Business Law Chpt 19 Formation of Sales and Lease Contracts

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Bild-Rite, Inc., is a Colorado-based firm that does business with clients throughout North America. Bild-Rite oversees construction projects, and buys and sells commercial buildings, undeveloped land, and construction supplies and other goods. Bild-Rite has had to deal with work-site theft and vandalism. With respect to these circumstances, the Uniform Commercial Code (UCC) provides a framework for

a. commercial transactions for the sale of and payment for goods.
b. international construction contracts.
c. domestic and foreign transactions in real estate.
d. prosecuting crimes against business interests.

a. commercial transactions for the sale of and payment for goods.

Stardust Coffee Company is a Texas-based firm that does business throughout the world. Stardust manages retail and wholesale operations, buys and sells commercial venues, undeveloped land, and coffee beans, and other goods. Stardust has had to deal with employee and customer theft. With respect to these circumstances, the Uniform Commercial Code (UCC) provides a framework for

a. commercial transactions for the sale of and payment for goods.
b. international distribution agreements.
c. domestic and foreign transactions in real estate.
d. prosecuting crimes against business interests.

a. commercial transactions for the sale of and payment for goods.

Omni Corporation is a Pennsylvania-based firm that does business throughout the United States. With respect to this circumstance, the UCC has been adopted by, and applies in,

a. a few of the states.
b. all of the states, in whole or in part.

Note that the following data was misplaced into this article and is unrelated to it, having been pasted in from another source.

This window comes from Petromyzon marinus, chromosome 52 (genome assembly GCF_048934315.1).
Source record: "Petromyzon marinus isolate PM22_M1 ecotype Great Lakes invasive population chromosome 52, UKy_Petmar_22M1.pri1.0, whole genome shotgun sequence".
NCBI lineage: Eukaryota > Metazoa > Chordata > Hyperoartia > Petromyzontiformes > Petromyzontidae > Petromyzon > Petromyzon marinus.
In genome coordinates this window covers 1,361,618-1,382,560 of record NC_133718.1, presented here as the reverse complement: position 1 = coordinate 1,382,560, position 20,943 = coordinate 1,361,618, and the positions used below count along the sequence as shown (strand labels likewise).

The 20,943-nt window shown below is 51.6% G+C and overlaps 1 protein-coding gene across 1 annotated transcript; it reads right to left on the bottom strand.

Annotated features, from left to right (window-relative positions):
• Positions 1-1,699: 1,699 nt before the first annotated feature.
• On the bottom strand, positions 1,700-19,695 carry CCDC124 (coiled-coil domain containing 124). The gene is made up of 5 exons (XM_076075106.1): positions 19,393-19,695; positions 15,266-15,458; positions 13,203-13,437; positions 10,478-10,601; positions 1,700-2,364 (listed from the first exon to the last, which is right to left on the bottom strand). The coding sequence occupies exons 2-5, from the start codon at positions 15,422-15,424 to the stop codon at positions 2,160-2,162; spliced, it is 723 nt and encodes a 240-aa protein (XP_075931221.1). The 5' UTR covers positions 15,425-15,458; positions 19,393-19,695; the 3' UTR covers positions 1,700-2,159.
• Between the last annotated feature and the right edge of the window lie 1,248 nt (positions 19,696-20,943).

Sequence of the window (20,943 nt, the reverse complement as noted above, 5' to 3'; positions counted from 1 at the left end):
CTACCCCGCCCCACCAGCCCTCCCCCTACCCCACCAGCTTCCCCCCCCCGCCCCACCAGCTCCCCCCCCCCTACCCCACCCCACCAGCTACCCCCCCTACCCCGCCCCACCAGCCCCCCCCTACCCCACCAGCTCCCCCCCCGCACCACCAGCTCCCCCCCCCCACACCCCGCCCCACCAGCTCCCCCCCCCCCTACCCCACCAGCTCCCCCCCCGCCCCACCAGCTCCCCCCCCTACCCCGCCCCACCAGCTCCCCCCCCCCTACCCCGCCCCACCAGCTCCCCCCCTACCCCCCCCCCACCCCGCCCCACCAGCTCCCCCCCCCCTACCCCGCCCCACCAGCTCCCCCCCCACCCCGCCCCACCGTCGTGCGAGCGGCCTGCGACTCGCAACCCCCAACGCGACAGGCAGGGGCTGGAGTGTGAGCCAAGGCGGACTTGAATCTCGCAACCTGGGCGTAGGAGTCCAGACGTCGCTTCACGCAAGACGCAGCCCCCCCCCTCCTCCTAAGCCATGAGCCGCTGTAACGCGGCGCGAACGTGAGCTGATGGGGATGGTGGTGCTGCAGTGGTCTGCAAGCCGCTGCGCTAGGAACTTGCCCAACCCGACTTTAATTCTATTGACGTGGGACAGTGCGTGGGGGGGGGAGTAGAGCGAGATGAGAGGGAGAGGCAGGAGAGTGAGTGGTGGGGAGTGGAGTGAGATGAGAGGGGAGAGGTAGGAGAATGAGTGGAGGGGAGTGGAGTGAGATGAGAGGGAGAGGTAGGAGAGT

c. half of the states.
d. none of the states, to date.

b. all of the states, in whole or in part.

High n' Mighty Mart, Inc., is an Illinois-based firm that does business throughout the United States. With respect to this circumstance, the UCC has been adopted by, and applies in,

a. all of the states, in whole or in part.
b. most of the states on the Atlantic and Pacific coasts.
c. none of the states, to date.
d. only the states on the Mississippi, Missouri, and Ohio Rivers.

a. all of the states, in whole or in part.

Over the course of a year, Retail Marketers, Inc., sells goods from its inventory and one of its warehouses. In exchange, Retail receives checks and other items that substitute for cash, which Retail uses to repay a loan from Savings Bank. Article 2 of the UCC governs

a. the checks.
b. the payment of the loan.
c. the sale of the buildings.
d. the sale of the goods.

d. the sale of the goods.

Over the course of a year, Real Deal Corporation sells appliances to customers to whom it extends credit. Real Deal orders the appliances from Superior Appliance Company's warehouse, from which the items are shipped via common carrier to Real Deal's customers. Article 2 of the UCC governs

a. all of the parties' sales of the goods.
b. Real Deal's extension of credit.
c. Superior's storage of the goods.
d. the common carrier's delivery of the goods.

a. all of the parties' sales of the goods.

Nemo pays Office Supply Company $1,500 for a laptop computer. Under the UCC, this is

a. a gift.
b. a lease.
c. a sale.
d. not a gift, a lease, or a sale.

c. a sale.